What Does Foucault Mean By ‘Discourse’?

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According to Michel Foucault, the term discourse means "an entity of a sequence of signs that they are enouncements". Enouncement, often translated is an abstract matter that enable allows particular repeatable relations to subjects, objects and other enouncements. Therefore, discourse is a collection of relations to objects, subjects and announcements. Foucault uses the concept of discursive formation, which includes regularities that generate discourses to relate his study of quantitative information which include among others, natural history and political economy.

In the traditional sense, discourse has been used to study the relation between language, structure and agency, and the philosophy of science. These traditional studies are conducted in the areas of ethnography, sociology, anthropology, cultural studies, literary theory and feminist studies. Based on the given fields of study, the concept of discourse is subjected to discourse (discussion/dialogue). That is, it is subjected to a debate founded on specialized information. In addition, discourse is also seen in multimedia methods of communication which include written, signed and spoken language in contexts ranging from textbooks to instantaneous message conversations to oral history.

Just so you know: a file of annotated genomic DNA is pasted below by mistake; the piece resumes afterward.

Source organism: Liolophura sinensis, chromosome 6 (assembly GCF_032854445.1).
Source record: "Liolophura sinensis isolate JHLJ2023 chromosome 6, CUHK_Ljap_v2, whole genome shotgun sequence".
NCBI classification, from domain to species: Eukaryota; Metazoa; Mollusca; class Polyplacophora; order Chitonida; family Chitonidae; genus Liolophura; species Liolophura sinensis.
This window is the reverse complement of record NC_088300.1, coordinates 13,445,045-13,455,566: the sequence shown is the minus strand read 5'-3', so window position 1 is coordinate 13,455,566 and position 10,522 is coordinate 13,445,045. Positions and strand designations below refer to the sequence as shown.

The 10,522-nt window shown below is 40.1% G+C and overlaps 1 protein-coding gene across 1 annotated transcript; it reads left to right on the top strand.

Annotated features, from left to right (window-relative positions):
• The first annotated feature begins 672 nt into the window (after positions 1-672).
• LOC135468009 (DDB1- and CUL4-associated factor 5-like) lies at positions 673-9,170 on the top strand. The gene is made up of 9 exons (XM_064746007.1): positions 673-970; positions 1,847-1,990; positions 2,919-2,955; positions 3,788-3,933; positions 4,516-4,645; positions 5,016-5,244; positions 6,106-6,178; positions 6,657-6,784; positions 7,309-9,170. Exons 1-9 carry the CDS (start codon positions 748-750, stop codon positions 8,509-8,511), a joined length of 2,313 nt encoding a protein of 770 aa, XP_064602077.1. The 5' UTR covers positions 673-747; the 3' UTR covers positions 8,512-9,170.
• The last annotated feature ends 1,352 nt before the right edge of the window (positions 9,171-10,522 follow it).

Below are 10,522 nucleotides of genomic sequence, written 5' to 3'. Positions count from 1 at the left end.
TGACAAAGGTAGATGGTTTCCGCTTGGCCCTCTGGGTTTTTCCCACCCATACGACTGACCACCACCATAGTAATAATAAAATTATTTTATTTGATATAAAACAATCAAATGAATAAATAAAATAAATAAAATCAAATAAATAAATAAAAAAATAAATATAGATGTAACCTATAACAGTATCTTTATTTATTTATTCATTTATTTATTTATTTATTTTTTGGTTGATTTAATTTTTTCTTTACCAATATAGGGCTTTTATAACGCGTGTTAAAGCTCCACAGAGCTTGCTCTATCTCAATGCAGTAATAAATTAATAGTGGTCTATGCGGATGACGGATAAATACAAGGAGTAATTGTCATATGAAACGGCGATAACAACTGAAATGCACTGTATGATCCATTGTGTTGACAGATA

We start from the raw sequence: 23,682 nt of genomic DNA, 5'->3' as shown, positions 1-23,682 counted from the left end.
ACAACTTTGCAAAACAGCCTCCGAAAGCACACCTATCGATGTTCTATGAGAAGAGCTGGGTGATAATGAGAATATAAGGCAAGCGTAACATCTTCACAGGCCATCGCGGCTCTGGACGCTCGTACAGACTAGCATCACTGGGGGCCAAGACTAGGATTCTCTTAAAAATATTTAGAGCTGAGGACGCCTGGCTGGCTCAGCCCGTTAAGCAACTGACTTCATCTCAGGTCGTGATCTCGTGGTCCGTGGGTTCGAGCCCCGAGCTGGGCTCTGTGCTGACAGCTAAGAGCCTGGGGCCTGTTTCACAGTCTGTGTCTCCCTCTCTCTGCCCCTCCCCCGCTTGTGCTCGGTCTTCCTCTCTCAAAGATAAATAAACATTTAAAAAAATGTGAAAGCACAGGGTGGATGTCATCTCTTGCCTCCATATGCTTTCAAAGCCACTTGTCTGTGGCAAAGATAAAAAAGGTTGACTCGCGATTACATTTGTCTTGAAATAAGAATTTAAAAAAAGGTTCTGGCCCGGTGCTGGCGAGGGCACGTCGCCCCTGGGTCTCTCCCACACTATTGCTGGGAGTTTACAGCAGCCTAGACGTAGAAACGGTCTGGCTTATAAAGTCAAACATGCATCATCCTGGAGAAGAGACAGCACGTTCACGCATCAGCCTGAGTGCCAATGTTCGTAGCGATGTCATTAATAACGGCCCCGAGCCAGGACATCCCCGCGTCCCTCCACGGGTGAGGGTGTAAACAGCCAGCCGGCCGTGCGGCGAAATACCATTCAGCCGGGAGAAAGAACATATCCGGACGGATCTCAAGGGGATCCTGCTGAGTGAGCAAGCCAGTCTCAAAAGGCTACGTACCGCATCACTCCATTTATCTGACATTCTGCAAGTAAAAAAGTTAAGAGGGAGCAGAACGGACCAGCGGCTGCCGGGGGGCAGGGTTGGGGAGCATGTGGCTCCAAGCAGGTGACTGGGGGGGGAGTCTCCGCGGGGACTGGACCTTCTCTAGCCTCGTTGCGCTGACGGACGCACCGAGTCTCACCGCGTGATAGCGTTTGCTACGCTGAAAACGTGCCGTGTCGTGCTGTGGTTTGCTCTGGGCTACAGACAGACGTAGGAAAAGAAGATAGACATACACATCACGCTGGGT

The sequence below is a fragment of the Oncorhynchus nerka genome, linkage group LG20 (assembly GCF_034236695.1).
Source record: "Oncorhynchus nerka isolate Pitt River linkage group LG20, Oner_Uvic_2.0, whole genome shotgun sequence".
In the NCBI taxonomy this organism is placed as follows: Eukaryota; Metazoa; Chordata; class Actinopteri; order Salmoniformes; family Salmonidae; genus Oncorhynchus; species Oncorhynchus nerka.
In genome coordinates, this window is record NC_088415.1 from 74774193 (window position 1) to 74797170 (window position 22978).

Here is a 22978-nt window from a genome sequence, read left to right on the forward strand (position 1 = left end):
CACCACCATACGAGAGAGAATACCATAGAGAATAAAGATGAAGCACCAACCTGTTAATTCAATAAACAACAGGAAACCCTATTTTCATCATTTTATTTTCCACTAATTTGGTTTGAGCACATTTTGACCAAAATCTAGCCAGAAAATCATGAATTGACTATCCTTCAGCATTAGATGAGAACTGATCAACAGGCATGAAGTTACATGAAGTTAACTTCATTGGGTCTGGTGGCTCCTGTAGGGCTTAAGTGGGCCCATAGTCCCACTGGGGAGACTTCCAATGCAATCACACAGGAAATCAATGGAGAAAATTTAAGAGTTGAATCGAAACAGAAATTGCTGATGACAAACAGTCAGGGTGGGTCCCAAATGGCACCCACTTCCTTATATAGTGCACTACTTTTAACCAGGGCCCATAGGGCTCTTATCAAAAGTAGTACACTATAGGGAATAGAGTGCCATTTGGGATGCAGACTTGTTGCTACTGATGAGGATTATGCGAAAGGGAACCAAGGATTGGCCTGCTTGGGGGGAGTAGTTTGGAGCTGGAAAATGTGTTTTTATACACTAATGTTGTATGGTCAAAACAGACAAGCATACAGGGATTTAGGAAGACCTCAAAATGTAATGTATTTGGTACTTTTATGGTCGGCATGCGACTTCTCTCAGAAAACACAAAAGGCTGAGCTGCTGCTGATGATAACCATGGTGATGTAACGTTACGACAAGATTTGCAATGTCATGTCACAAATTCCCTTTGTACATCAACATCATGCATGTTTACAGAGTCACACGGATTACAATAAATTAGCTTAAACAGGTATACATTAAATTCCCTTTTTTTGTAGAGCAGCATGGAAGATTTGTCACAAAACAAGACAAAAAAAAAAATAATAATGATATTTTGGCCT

In the fields of social sciences and humanities, discourse refers to a recognized method of thinking that can be evidenced by use of language or by social boundaries which define what can be thought in relation to a particular topic. According to Judith Butler, the recognized method of thinking (discourse) can be manifested through "the limits of acceptable speech". In life, it is not possible to avoid discourses as they do affect how we do everything around us. For example, one can use two different discourses when describing

various movements of fighters. They can either be described as freedom fighters or as terrorists. By having different discourses to describe a specific thing or a specific topic, each of the chosen discourses delivers the style, the expression or even the vocabulary required to communicate. Since in most cases discourse is used to define reality itself, it is closely associated with different theories of state and power.  Michel Foucault discusses the concept of discourse from four different perspectives, that is, modernism, structuralism, postmodernism and feminism as discussed below.